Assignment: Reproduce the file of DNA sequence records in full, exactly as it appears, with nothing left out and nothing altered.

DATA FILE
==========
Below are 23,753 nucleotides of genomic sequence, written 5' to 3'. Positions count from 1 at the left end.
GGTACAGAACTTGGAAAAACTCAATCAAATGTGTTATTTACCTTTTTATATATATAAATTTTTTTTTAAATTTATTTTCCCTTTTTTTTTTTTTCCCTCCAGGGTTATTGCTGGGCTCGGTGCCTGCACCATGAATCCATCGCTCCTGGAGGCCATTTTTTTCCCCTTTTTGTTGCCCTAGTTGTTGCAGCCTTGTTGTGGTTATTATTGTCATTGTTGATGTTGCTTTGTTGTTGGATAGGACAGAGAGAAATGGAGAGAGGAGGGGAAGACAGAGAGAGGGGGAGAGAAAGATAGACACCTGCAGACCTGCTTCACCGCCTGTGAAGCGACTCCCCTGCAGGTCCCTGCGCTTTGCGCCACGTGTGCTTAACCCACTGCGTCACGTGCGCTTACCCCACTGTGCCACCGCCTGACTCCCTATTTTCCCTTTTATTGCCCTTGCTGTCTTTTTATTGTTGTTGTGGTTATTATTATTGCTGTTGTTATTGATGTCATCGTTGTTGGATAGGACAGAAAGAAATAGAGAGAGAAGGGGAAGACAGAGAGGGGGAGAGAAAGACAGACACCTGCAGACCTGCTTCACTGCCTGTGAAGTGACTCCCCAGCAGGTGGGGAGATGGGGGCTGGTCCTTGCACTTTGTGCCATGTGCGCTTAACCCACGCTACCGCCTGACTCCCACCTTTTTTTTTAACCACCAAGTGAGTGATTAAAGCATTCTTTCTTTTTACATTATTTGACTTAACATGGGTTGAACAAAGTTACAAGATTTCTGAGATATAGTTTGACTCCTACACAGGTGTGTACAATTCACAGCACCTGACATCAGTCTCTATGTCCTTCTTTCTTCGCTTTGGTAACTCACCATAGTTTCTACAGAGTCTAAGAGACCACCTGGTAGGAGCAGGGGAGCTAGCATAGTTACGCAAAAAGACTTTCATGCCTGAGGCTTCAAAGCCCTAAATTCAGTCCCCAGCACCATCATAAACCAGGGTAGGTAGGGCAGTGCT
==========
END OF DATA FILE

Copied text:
Below are 23,753 nucleotides of genomic sequence, written 5' to 3'. Positions count from 1 at the left end.
GGTACAGAACTTGGAAAAACTCAATCAAATGTGTTATTTACCTTTTTATATATATAAATTTTTTTTTAAATTTATTTTCCCTTTTTTTTTTTTTCCCTCCAGGGTTATTGCTGGGCTCGGTGCCTGCACCATGAATCCATCGCTCCTGGAGGCCATTTTTTTCCCCTTTTTGTTGCCCTAGTTGTTGCAGCCTTGTTGTGGTTATTATTGTCATTGTTGATGTTGCTTTGTTGTTGGATAGGACAGAGAGAAATGGAGAGAGGAGGGGAAGACAGAGAGAGGGGGAGAGAAAGATAGACACCTGCAGACCTGCTTCACCGCCTGTGAAGCGACTCCCCTGCAGGTCCCTGCGCTTTGCGCCACGTGTGCTTAACCCACTGCGTCACGTGCGCTTACCCCACTGTGCCACCGCCTGACTCCCTATTTTCCCTTTTATTGCCCTTGCTGTCTTTTTATTGTTGTTGTGGTTATTATTATTGCTGTTGTTATTGATGTCATCGTTGTTGGATAGGACAGAAAGAAATAGAGAGAGAAGGGGAAGACAGAGAGGGGGAGAGAAAGACAGACACCTGCAGACCTGCTTCACTGCCTGTGAAGTGACTCCCCAGCAGGTGGGGAGATGGGGGCTGGTCCTTGCACTTTGTGCCATGTGCGCTTAACCCACGCTACCGCCTGACTCCCACCTTTTTTTTTAACCACCAAGTGAGTGATTAAAGCATTCTTTCTTTTTACATTATTTGACTTAACATGGGTTGAACAAAGTTACAAGATTTCTGAGATATAGTTTGACTCCTACACAGGTGTGTACAATTCACAGCACCTGACATCAGTCTCTATGTCCTTCTTTCTTCGCTTTGGTAACTCACCATAGTTTCTACAGAGTCTAAGAGACCACCTGGTAGGAGCAGGGGAGCTAGCATAGTTACGCAAAAAGACTTTCATGCCTGAGGCTTCAAAGCCCTAAATTCAGTCCCCAGCACCATCATAAACCAGGGTAGGTAGGGCAGTGCT